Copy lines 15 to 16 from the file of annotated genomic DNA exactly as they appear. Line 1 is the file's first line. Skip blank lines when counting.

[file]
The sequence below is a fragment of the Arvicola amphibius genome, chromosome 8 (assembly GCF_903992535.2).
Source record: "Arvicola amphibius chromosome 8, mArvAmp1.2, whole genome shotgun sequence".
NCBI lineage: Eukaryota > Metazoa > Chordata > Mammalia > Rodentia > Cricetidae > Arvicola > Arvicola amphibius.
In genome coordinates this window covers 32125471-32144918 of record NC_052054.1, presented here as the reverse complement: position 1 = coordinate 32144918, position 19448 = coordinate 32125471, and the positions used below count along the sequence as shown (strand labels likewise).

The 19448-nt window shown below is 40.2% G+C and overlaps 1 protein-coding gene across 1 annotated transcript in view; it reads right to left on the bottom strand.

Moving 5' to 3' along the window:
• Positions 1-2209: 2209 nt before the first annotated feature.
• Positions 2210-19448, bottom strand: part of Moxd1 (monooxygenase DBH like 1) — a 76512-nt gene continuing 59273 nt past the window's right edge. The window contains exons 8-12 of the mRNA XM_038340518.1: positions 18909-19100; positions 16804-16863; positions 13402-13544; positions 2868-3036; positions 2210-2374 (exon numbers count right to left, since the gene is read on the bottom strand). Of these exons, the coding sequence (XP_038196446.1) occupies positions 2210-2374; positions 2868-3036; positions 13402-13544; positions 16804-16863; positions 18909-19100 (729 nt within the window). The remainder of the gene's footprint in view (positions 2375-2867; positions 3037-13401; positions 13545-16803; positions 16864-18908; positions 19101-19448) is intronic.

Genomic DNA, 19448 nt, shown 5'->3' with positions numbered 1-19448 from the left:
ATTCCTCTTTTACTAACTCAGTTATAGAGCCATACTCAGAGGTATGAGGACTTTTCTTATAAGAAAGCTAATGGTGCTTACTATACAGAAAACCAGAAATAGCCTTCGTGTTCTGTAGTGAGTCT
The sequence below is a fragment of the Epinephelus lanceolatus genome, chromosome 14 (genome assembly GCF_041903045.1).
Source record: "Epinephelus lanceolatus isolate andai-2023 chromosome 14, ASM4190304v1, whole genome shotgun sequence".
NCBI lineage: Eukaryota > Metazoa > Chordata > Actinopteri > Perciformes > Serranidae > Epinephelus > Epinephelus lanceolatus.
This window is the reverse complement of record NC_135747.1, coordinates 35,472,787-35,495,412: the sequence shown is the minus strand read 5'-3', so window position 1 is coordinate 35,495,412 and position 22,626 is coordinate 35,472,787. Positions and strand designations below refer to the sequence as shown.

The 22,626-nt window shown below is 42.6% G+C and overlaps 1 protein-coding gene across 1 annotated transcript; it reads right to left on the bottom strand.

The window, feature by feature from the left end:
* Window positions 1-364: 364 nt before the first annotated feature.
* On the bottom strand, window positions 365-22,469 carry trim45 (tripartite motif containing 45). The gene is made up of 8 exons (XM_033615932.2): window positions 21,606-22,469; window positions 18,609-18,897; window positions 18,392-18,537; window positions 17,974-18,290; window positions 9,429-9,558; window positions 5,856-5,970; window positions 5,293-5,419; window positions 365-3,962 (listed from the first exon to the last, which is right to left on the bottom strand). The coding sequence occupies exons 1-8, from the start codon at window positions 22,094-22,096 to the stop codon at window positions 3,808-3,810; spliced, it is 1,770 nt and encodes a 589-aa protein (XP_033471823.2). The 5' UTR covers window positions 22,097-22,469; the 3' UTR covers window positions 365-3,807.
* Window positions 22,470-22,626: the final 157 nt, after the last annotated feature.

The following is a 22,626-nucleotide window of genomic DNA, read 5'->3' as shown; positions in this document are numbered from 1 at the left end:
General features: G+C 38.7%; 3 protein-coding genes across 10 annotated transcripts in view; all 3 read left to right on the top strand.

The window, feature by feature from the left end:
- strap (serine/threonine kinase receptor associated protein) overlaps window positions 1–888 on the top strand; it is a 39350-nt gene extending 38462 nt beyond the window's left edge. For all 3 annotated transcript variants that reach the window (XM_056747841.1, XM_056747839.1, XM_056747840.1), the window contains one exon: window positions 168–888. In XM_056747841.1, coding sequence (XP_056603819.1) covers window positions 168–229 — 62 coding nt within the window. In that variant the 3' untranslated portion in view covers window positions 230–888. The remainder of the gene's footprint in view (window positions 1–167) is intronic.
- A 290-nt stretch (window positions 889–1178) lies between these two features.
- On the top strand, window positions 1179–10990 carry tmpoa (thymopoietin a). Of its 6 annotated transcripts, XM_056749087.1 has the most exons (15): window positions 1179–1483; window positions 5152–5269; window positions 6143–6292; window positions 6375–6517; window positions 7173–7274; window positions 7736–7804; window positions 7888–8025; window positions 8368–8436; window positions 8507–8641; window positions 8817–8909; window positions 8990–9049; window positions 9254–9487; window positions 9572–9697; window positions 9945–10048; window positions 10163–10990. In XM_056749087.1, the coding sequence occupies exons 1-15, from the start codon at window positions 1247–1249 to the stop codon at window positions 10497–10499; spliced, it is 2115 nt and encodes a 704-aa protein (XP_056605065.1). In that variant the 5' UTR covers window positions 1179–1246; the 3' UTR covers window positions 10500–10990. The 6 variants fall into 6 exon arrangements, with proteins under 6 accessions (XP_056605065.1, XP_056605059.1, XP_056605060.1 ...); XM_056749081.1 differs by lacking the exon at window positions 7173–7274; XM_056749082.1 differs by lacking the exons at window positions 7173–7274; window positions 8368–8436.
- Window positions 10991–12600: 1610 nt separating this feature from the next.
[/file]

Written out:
The 22,626-nt window shown below is 42.6% G+C and overlaps 1 protein-coding gene across 1 annotated transcript; it reads right to left on the bottom strand.

The window, feature by feature from the left end: